image credit : Dhatfield @ wikipedia
Back in the day when I first started dabbling in 3D animation, I was always baffled by the inclusion of a teapot 3D model as a 3D primitive in virtually every 3D software I used. Unlike other 3D primitives in those softwares, which were usually things like cubes, spheres, cones etc.etc....this was a fully modeled 3D teapot with several complex shapes combined into one object.
I am guessing more than a few 3D artists back then felt the same as me, perhaps even puzzling a few more aspiring 3D artists today.
The teapot in question is the Utah Teapot or the Newell Teapot, named so as it was created by a Martin Newell, a member of the computer graphics program at the University of Utah back in 1975, as a test model to experiment with various aspects of 3D computer graphics. The teapot was ideal because of it's curved surfaces, a hole in the middle of the model (the handle), could self-reflect and self-shadow, among other factors.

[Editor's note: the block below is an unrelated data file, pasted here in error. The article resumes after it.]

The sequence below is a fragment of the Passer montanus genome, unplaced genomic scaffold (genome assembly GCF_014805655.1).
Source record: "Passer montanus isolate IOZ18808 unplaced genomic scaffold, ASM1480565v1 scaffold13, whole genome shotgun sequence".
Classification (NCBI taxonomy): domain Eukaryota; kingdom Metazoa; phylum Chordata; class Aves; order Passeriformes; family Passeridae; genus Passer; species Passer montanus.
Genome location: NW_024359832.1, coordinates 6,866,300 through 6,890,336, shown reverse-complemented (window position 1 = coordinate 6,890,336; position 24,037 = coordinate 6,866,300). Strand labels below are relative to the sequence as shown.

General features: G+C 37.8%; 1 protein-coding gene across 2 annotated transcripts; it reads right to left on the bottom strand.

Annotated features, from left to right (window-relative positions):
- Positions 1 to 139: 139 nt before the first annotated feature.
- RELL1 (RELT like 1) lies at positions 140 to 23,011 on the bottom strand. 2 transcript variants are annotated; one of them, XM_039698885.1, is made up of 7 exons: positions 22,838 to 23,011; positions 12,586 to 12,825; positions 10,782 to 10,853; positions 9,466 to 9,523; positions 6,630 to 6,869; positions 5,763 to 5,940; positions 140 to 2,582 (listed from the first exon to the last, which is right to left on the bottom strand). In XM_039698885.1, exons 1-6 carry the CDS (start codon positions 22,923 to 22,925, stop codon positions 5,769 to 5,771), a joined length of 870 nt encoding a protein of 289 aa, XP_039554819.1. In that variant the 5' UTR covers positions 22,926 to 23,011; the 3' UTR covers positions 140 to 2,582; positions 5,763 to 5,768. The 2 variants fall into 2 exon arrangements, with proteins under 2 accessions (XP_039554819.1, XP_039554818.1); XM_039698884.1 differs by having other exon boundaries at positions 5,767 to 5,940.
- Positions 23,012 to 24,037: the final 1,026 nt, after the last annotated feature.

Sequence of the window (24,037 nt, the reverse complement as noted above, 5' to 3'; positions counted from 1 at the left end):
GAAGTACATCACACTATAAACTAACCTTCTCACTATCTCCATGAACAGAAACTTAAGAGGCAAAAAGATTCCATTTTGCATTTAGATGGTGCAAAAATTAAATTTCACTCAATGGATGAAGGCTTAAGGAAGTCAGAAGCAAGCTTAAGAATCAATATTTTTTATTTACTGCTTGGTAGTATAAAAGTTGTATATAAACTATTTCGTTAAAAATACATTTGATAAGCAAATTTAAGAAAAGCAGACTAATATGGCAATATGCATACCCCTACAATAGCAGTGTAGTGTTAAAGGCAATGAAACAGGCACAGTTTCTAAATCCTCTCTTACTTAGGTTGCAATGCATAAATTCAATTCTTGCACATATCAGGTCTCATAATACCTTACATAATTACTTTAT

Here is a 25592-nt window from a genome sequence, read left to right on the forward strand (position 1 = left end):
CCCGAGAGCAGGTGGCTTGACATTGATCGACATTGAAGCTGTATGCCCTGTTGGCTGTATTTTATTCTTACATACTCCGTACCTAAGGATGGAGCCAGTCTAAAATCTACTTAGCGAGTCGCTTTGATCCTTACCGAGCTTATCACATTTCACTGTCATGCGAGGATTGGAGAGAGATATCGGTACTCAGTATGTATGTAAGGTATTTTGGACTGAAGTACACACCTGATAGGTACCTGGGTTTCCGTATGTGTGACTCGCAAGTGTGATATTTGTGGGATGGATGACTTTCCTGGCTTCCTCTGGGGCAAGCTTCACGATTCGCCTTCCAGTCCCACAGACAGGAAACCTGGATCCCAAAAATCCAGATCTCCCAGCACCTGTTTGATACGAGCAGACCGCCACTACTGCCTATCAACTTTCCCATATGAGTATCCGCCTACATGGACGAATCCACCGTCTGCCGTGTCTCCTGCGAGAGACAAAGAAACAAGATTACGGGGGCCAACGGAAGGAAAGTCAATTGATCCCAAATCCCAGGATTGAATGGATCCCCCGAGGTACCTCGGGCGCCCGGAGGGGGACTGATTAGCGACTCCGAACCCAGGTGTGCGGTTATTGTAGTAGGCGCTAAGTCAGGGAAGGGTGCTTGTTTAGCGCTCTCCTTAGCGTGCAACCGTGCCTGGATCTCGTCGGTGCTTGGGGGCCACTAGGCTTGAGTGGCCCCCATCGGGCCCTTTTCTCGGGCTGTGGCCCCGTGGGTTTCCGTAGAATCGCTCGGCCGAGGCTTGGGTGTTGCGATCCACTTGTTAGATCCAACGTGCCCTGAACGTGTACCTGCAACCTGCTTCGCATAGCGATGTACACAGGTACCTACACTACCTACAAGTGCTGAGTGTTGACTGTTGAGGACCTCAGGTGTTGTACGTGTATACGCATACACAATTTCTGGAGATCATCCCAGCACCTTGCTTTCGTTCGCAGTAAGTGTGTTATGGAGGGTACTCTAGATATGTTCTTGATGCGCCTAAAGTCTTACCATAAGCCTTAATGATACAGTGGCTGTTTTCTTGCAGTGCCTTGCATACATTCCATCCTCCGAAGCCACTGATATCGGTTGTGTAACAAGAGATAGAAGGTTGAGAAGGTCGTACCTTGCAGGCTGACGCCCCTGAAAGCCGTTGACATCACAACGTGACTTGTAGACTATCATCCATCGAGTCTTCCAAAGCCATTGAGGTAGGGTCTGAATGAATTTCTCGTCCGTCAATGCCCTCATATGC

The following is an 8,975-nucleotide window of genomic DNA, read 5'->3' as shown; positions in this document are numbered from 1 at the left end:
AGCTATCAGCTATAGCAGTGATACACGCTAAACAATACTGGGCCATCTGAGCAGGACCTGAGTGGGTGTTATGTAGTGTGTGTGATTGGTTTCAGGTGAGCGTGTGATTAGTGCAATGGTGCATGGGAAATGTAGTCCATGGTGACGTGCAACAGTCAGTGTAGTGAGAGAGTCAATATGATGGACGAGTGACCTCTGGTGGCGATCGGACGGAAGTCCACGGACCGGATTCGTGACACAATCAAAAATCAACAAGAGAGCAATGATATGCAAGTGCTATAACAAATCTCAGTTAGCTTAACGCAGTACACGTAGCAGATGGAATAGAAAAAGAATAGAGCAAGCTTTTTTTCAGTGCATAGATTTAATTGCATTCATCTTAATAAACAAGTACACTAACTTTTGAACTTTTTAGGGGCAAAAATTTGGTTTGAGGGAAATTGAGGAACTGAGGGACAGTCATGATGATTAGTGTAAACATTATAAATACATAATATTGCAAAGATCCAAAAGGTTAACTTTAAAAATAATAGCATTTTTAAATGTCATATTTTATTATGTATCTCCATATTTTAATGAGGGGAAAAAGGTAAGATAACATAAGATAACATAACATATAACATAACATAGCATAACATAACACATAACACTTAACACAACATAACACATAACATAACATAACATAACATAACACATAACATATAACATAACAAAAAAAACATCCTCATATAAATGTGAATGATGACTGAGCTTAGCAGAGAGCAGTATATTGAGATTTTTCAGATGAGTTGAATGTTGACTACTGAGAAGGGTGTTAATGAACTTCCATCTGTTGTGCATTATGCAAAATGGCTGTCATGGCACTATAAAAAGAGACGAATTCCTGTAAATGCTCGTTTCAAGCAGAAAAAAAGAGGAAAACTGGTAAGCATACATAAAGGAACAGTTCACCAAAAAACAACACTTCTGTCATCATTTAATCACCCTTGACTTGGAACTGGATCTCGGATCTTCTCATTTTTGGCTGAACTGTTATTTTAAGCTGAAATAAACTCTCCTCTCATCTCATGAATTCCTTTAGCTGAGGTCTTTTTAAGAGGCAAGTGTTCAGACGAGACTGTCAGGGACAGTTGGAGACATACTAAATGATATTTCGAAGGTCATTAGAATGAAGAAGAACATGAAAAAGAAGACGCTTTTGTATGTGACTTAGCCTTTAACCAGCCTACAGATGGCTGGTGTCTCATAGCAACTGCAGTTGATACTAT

The original, real teapot the Utah Teapot was based on. The 3D model is roughly 33% shorter in height. Image credit : Marshall Astor @ wikipedia
Newell shared the model dataset publicly and it was quickly adopted by other researchers to use for their own computer graphics developments.
The sketch showing how Newell plotted the 3D model.
Although today's hardware and software capabilities has made rendering the Utah Teapot trivial, 3D artists, developers and researches continue to use it in our their due to the ease of deploying it, as it was included in most major 3D software and CG programming libraries. These uses including but not limited to, 3D printing like the picture below
A 3D model of a teapot based on a real teapot, now can be printed as a real physical teapot. The circle is complete. Image credit : thingyverse.com
LONG LIVE THE TEAPOT!!